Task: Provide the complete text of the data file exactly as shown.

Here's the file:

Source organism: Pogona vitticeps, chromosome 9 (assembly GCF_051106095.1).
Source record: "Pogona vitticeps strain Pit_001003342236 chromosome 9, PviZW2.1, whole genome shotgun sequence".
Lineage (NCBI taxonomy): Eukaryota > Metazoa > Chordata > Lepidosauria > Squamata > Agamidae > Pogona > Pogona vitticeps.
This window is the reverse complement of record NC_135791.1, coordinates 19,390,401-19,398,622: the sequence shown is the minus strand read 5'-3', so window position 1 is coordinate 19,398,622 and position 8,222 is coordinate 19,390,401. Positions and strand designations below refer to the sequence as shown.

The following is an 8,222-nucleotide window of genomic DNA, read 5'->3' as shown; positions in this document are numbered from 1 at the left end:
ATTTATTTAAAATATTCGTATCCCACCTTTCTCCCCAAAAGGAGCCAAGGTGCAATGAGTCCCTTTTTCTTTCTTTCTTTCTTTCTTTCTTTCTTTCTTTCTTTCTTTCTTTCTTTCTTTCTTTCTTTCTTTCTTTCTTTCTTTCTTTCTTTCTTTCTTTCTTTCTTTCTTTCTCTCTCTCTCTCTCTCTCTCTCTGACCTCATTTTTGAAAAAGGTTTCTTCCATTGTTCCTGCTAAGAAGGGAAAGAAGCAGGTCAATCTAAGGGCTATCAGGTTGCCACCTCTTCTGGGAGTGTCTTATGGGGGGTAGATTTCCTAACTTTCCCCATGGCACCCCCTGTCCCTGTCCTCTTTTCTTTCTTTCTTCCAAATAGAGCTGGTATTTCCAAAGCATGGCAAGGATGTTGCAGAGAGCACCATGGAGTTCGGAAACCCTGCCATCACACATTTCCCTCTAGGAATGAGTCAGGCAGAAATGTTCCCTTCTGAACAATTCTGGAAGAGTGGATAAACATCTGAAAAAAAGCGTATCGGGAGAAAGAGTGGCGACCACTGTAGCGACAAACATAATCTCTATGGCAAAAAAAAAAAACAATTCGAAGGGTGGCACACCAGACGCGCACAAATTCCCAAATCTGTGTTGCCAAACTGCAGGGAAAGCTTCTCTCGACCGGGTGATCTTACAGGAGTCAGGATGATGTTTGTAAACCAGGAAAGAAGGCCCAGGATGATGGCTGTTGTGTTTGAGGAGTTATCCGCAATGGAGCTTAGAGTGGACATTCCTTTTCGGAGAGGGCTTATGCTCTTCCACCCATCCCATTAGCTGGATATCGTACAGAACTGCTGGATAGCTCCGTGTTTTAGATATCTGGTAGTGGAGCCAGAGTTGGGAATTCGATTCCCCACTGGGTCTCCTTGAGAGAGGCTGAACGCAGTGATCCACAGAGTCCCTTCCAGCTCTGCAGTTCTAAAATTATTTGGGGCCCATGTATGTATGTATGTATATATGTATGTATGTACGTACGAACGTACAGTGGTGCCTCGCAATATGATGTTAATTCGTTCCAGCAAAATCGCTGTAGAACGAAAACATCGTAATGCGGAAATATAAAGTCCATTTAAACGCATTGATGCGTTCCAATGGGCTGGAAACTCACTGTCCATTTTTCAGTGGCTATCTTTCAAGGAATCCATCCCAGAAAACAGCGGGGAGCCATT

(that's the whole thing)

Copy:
Source organism: Pogona vitticeps, chromosome 9 (assembly GCF_051106095.1).
Source record: "Pogona vitticeps strain Pit_001003342236 chromosome 9, PviZW2.1, whole genome shotgun sequence".
Lineage (NCBI taxonomy): Eukaryota > Metazoa > Chordata > Lepidosauria > Squamata > Agamidae > Pogona > Pogona vitticeps.
This window is the reverse complement of record NC_135791.1, coordinates 19,390,401-19,398,622: the sequence shown is the minus strand read 5'-3', so window position 1 is coordinate 19,398,622 and position 8,222 is coordinate 19,390,401. Positions and strand designations below refer to the sequence as shown.

The following is an 8,222-nucleotide window of genomic DNA, read 5'->3' as shown; positions in this document are numbered from 1 at the left end:
ATTTATTTAAAATATTCGTATCCCACCTTTCTCCCCAAAAGGAGCCAAGGTGCAATGAGTCCCTTTTTCTTTCTTTCTTTCTTTCTTTCTTTCTTTCTTTCTTTCTTTCTTTCTTTCTTTCTTTCTTTCTTTCTTTCTTTCTTTCTTTCTTTCTTTCTTTCTTTCTTTCTTTCTCTCTCTCTCTCTCTCTCTCTCTGACCTCATTTTTGAAAAAGGTTTCTTCCATTGTTCCTGCTAAGAAGGGAAAGAAGCAGGTCAATCTAAGGGCTATCAGGTTGCCACCTCTTCTGGGAGTGTCTTATGGGGGGTAGATTTCCTAACTTTCCCCATGGCACCCCCTGTCCCTGTCCTCTTTTCTTTCTTTCTTCCAAATAGAGCTGGTATTTCCAAAGCATGGCAAGGATGTTGCAGAGAGCACCATGGAGTTCGGAAACCCTGCCATCACACATTTCCCTCTAGGAATGAGTCAGGCAGAAATGTTCCCTTCTGAACAATTCTGGAAGAGTGGATAAACATCTGAAAAAAAGCGTATCGGGAGAAAGAGTGGCGACCACTGTAGCGACAAACATAATCTCTATGGCAAAAAAAAAAAACAATTCGAAGGGTGGCACACCAGACGCGCACAAATTCCCAAATCTGTGTTGCCAAACTGCAGGGAAAGCTTCTCTCGACCGGGTGATCTTACAGGAGTCAGGATGATGTTTGTAAACCAGGAAAGAAGGCCCAGGATGATGGCTGTTGTGTTTGAGGAGTTATCCGCAATGGAGCTTAGAGTGGACATTCCTTTTCGGAGAGGGCTTATGCTCTTCCACCCATCCCATTAGCTGGATATCGTACAGAACTGCTGGATAGCTCCGTGTTTTAGATATCTGGTAGTGGAGCCAGAGTTGGGAATTCGATTCCCCACTGGGTCTCCTTGAGAGAGGCTGAACGCAGTGATCCACAGAGTCCCTTCCAGCTCTGCAGTTCTAAAATTATTTGGGGCCCATGTATGTATGTATGTATATATGTATGTATGTACGTACGAACGTACAGTGGTGCCTCGCAATATGATGTTAATTCGTTCCAGCAAAATCGCTGTAGAACGAAAACATCGTAATGCGGAAATATAAAGTCCATTTAAACGCATTGATGCGTTCCAATGGGCTGGAAACTCACTGTCCATTTTTCAGTGGCTATCTTTCAAGGAATCCATCCCAGAAAACAGCGGGGAGCCATT